Representative Dennis Richardson: Closing days of Session

By State Representative Dennis Richardson,

Oregon’s 75th legislative session is coming to an end and I am happy to report to the citizens of Oregon, the system is working. The Speaker of the House, Dave Hunt, and the House Majority Leader, Mary Nolan, have honored the right of the minority party members to be heard in debate without using the majority party’s parliamentary power to silence the voice of opposition. In kind, the House Minority Leader, Bruce Hanna, has avoided the frequent and harsh political attacks and delaying tactics that were common in my previous three sessions.

Since this legislative session is drawing to a close, I will focus this newsletter on the process for creating Legislation and give my legislator’s perspective. My analysis of the quality and consequences of bills passed during this session will be delayed until after the final bill is passed and the final gavel falls.

The Legislative Process: The citizens of Oregon should expect proposed legislation to have open and thorough consideration before becoming law. Most proposed legislation (bills) can originate in either the House of Representatives or the Senate. Every bill is assigned to a committee where the Committee Chair decides whether or not to give it a hearing. If one or more public hearings are granted, and if the committee Chair decides the bill is worthy, a work session is held where committee members can officially comment on the merits, concerns and consequences of the bill and determine whether or not the bill should go forward. If a majority of committee members vote to pass the bill out of committee, it is sent to the floor of the chamber for debate and a final vote. If this occurs and a bill receives a majority vote on the House or Senate floor, it then is sent to the other chamber (Senate or House), where the entire process is repeated.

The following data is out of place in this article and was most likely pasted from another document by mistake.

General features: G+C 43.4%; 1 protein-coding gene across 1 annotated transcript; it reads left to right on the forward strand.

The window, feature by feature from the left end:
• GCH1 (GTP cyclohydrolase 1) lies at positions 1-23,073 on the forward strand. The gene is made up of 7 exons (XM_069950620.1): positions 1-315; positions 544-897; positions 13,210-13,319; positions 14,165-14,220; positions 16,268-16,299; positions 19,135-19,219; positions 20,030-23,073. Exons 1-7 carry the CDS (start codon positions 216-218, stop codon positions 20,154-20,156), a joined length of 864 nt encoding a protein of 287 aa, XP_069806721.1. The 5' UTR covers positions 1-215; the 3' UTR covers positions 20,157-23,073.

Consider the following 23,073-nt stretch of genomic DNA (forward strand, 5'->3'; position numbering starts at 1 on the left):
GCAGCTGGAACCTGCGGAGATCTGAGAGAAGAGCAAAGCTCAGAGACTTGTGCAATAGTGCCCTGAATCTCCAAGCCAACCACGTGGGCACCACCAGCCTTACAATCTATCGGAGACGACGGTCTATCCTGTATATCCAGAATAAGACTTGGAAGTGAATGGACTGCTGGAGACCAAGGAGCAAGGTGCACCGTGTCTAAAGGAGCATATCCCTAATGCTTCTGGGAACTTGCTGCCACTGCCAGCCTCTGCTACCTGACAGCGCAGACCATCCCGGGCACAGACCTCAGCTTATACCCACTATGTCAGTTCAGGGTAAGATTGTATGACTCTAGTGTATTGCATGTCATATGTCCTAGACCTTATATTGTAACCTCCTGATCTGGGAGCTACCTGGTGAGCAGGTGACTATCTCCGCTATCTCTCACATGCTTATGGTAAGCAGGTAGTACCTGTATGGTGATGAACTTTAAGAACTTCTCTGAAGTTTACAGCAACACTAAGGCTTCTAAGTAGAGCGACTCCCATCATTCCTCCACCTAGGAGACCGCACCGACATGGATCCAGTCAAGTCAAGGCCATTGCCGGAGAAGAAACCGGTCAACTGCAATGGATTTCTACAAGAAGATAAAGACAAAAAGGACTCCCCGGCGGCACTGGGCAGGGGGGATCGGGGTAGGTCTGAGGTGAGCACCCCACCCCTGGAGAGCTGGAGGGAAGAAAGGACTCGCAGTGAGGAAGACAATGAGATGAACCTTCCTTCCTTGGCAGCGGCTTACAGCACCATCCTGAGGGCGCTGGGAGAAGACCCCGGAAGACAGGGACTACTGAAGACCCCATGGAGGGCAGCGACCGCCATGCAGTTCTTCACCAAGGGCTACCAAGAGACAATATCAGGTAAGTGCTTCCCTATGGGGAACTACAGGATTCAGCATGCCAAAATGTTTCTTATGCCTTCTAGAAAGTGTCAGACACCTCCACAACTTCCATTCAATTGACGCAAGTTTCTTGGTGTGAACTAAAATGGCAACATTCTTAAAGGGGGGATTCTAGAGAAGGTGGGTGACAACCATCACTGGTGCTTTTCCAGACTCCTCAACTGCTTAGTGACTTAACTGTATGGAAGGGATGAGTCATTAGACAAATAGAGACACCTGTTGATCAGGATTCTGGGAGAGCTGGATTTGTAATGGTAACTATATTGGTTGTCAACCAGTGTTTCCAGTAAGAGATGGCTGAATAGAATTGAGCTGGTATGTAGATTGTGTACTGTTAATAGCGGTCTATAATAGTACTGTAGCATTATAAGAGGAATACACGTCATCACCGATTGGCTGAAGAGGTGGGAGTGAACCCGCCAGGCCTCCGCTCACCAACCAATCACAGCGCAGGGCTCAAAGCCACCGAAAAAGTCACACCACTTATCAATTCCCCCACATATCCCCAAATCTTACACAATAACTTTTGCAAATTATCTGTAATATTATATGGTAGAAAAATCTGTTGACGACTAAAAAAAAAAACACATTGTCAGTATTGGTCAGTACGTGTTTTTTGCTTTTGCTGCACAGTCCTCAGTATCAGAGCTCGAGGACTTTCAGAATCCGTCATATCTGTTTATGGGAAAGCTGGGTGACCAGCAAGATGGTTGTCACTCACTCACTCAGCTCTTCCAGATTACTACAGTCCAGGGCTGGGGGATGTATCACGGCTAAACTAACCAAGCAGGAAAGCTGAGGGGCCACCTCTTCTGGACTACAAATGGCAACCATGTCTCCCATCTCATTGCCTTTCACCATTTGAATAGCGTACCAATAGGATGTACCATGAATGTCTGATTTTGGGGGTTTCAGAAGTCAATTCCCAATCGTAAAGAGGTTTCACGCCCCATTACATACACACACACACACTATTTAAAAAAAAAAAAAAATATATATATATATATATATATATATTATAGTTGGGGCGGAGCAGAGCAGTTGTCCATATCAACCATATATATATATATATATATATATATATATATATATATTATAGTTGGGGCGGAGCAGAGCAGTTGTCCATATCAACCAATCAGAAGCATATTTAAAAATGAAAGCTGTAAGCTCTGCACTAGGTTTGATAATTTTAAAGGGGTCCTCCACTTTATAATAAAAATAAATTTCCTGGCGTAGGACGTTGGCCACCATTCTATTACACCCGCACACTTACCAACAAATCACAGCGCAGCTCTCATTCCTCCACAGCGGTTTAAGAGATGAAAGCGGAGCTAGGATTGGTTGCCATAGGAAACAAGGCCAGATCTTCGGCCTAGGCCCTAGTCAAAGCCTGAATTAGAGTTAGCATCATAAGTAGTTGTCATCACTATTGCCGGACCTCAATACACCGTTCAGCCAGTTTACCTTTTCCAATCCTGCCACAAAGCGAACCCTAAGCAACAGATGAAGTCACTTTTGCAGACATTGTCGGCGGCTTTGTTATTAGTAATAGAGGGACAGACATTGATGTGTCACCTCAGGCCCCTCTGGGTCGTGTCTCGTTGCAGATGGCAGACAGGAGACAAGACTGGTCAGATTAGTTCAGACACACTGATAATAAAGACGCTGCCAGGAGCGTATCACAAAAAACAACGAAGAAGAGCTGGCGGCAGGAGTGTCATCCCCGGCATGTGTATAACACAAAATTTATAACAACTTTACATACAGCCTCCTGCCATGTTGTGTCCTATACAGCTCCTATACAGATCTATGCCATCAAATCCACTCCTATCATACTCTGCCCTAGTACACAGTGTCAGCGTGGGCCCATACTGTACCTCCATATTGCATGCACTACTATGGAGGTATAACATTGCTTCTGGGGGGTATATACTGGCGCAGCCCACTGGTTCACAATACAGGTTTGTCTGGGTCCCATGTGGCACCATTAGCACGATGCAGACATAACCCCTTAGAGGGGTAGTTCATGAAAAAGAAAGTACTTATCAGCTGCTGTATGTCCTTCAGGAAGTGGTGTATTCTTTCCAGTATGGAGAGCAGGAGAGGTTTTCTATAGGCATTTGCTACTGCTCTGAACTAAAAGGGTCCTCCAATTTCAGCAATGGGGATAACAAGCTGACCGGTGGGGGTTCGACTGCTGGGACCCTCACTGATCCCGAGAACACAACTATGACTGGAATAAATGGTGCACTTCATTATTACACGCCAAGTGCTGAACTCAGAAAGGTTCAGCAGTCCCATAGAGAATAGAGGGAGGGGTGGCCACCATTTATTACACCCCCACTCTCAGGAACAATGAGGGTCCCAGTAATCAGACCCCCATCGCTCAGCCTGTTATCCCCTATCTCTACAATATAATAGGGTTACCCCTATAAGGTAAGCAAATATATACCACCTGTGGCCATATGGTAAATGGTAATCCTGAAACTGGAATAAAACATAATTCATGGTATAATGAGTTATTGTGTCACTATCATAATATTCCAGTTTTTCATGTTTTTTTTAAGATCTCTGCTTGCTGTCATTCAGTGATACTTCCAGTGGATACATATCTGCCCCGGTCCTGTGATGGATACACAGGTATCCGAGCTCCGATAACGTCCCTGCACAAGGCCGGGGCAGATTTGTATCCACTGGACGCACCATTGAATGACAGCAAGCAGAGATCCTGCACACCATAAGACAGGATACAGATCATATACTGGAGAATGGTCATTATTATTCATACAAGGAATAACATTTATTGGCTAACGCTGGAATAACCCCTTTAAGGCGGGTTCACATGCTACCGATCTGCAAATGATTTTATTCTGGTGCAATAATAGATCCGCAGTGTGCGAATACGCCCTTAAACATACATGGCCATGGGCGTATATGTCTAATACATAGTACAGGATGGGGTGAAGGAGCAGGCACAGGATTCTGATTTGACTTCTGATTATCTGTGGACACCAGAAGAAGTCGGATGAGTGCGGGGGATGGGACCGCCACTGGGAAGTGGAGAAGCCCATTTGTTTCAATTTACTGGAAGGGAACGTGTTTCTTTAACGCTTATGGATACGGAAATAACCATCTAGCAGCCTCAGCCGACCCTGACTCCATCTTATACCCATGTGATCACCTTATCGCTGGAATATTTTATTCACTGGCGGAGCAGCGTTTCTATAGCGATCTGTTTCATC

If, after passing scrutiny and being voted out of both the House and Senate committees, a bill has received a majority vote on the floors of both the House and the Senate, it then goes to the Governor for his review. If the Governor signs the bill, it becomes Oregon law. On the other hand, if the Governor vetoes the bill, it goes back to the legislature for further consideration. Most bills, including tax increases, have implementation delayed for 90 days to give voters the opportunity to file a Petition of Referendum. If the required number of signatures is filed with the Secretary of State’s office, the power of Referendum gives citizen voters the final decision on whether or not to pass or defeat a bill.

The “bicameral” American legislative process””which requires passage by two legislative chambers and an executive’s signature–occurs both in Congress and in 49 state legislatures (Nebraska has the only “unicameral” or one-chamber, non-partisan legislature). The process is intentionally time-consuming and redundant. Our forefathers believed there was safety in giving three opportunities to evaluate the strengths and weaknesses of every proposed law before implementing it.

In reality, the majority party generally uses its procedural power to select which bills are allowed to move through the process, and which bills get “pigeon-holed” and never see the light of day. In politics, power precedes policy.

Legislator’s Perspective. Members of the minority party are sometimes ignored. I cannot speak for other Republican legislators, but this session I have been treated with bi-partisan respect by the co-chairs of my sub-committees and the Full Ways and Means Committee. When I had constructive suggestions to make, I felt they were given due consideration. Some were even accepted.